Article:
University of Khartoum

Complement Activation, Placental Malaria Infection, and Birth weight in Areas Characterized by Unstable Malaria Transmission in central Sudan

Complement Activation, Placental Malaria Infection, and Birth weight in Areas Characterized by Unstable Malaria Transmission in central Sudan

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Title: Complement Activation, Placental Malaria Infection, and Birth weight in Areas Characterized by Unstable Malaria Transmission in central Sudan
Author: Alim, Ammar; Bilal, Naser E.; Abass, Awad-Elkareem; Mohmmed, Ahmed A.; Elhassan, Elhassan M.
Abstract: Background: The pathogenesis of malaria during pregnancy is not completely understood. There are few published data on complement activation and malaria during pregnancy. This study aimed to investigate complement activation and malaria during pregnancy, and their association with hemoglobin and birth weight. Methods: A cross-sectional study was conducted at Medani, Sudan. Soluble terminal complement complex (TCC) levels were measured using ELISA in maternal and cord blood samples from 126 parturient women. Results: There were no Plasmodium falciparum-positive blood films from maternal peripheral blood, the placenta, or cord blood samples. Three (2.4%) and 22 (17.5%) of the placentas showed chronic and previous infection with histopathological examination, respectively, while 101 (80.2%) of them had no malaria infection. The mean [SD] of the maternal (22.4 [6.1] vs. 26.5 [3.5] ng/ml, P < 0.001) and cord blood (24.5 [4.5] vs. 26.8 [4.4] ng/ml, P = 0.024) TCC levels were significantly lower in cases of placental malaria infection (n = 25) than in those without placental malaria infection (n = 101). Linear regression showed that placental malaria infection was significantly associated with birth weight (−0.353 g, P = 0.013), but there were no associations between maternal and cord TCC levels and maternal hemoglobin, or between TCC levels and birth weight. Conclusion: Maternal and cord blood TCC levels are lower in women with placental malaria infection than in those without placental malaria infection. Virtual Slide: The virtual slide(s) for this article can be found here: http://www.diagnosticpathology.diagnomx.eu/vs/ 9600054761463915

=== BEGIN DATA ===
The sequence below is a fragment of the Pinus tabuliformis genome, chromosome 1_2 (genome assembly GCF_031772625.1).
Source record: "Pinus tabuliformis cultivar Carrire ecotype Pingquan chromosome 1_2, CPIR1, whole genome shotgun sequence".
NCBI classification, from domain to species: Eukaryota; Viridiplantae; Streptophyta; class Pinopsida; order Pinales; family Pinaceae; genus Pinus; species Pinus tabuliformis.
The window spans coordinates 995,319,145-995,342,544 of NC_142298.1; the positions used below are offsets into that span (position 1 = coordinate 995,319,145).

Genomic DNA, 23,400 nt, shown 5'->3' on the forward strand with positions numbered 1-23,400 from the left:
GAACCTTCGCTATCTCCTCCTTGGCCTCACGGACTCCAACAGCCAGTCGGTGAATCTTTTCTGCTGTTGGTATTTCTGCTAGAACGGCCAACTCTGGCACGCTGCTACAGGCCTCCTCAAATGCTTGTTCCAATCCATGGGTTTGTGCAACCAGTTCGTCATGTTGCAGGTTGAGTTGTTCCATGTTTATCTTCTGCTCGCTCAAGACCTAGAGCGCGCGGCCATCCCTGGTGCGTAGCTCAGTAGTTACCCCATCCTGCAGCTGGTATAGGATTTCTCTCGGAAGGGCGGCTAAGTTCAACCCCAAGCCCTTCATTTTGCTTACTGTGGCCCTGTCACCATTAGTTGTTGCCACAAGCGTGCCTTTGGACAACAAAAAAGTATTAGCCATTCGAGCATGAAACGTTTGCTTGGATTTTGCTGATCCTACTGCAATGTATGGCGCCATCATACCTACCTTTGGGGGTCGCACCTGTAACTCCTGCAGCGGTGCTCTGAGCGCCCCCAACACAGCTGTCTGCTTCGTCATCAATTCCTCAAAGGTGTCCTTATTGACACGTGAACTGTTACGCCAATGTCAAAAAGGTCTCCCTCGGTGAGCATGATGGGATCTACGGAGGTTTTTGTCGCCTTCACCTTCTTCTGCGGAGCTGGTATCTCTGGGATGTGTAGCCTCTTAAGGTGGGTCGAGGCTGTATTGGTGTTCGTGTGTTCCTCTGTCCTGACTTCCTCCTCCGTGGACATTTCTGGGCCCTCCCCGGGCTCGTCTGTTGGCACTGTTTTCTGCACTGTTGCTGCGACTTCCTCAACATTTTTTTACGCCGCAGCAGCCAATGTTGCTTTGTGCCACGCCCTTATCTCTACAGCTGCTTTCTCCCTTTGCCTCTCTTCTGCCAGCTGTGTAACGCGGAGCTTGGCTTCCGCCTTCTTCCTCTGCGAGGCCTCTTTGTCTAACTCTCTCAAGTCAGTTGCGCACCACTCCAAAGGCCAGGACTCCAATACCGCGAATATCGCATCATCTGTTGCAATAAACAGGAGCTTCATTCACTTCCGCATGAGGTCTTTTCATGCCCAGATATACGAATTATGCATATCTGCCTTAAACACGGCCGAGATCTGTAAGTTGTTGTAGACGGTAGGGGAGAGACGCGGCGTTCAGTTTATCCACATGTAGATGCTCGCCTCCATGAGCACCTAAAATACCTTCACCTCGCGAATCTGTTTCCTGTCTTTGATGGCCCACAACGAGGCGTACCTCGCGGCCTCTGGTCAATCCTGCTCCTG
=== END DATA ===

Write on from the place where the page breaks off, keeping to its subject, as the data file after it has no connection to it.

URI: http://khartoumspace.uofk.edu/handle/123456789/18254
Date: 2016-01-06


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